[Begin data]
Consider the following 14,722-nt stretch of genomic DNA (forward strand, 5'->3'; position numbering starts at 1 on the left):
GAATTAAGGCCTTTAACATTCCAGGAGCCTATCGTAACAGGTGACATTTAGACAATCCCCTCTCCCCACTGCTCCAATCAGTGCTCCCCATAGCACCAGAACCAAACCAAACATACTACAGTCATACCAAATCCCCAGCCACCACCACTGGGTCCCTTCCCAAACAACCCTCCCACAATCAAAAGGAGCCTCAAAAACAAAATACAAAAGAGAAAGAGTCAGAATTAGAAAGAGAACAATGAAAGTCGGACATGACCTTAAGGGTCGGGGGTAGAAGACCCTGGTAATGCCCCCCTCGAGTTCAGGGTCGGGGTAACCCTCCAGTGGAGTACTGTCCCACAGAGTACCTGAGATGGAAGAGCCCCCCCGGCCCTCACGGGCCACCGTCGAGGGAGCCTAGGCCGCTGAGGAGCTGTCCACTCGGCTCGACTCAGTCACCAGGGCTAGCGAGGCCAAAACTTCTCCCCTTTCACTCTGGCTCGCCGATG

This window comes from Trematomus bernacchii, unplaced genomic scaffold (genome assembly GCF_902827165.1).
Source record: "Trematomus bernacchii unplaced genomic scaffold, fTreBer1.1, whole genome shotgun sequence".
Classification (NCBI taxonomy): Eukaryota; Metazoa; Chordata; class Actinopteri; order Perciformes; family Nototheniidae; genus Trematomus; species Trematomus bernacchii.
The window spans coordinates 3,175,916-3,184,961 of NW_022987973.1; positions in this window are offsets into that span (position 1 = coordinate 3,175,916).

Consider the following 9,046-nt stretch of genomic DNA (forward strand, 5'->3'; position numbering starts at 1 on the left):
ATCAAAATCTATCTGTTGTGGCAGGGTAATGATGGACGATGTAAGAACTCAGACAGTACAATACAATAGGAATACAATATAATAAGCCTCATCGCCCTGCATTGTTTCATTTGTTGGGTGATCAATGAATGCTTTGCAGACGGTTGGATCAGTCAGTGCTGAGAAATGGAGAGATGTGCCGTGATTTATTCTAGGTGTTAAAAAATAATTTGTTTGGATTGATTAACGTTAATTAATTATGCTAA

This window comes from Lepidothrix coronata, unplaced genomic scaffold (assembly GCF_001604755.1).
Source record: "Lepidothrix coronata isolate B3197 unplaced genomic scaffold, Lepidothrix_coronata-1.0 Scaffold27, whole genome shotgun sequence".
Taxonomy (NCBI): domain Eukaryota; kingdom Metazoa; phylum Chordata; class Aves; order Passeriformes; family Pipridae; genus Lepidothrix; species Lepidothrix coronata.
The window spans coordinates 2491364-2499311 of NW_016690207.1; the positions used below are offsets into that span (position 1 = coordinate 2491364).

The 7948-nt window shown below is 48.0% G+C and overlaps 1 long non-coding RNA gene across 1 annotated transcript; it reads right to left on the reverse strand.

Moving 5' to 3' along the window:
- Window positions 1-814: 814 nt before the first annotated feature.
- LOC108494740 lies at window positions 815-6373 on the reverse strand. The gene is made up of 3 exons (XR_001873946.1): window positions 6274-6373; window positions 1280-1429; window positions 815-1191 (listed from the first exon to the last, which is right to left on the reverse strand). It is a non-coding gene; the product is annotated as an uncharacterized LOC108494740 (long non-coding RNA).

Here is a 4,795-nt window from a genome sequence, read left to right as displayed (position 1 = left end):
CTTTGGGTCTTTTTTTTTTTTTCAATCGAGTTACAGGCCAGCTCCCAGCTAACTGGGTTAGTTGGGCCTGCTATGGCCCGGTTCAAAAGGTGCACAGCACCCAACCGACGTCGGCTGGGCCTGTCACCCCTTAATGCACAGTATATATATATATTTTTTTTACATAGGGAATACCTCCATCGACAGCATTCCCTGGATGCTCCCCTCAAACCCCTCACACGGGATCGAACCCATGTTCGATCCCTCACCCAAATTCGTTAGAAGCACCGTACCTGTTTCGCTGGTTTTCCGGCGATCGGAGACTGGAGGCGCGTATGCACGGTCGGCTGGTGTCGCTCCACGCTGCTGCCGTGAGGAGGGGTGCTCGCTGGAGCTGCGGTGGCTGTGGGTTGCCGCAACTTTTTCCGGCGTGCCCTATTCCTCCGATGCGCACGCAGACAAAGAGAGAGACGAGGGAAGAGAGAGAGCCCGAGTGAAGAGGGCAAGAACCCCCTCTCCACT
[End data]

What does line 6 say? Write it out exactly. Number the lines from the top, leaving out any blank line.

The window spans coordinates 3,175,916-3,184,961 of NW_022987973.1; positions in this window are offsets into that span (position 1 = coordinate 3,175,916).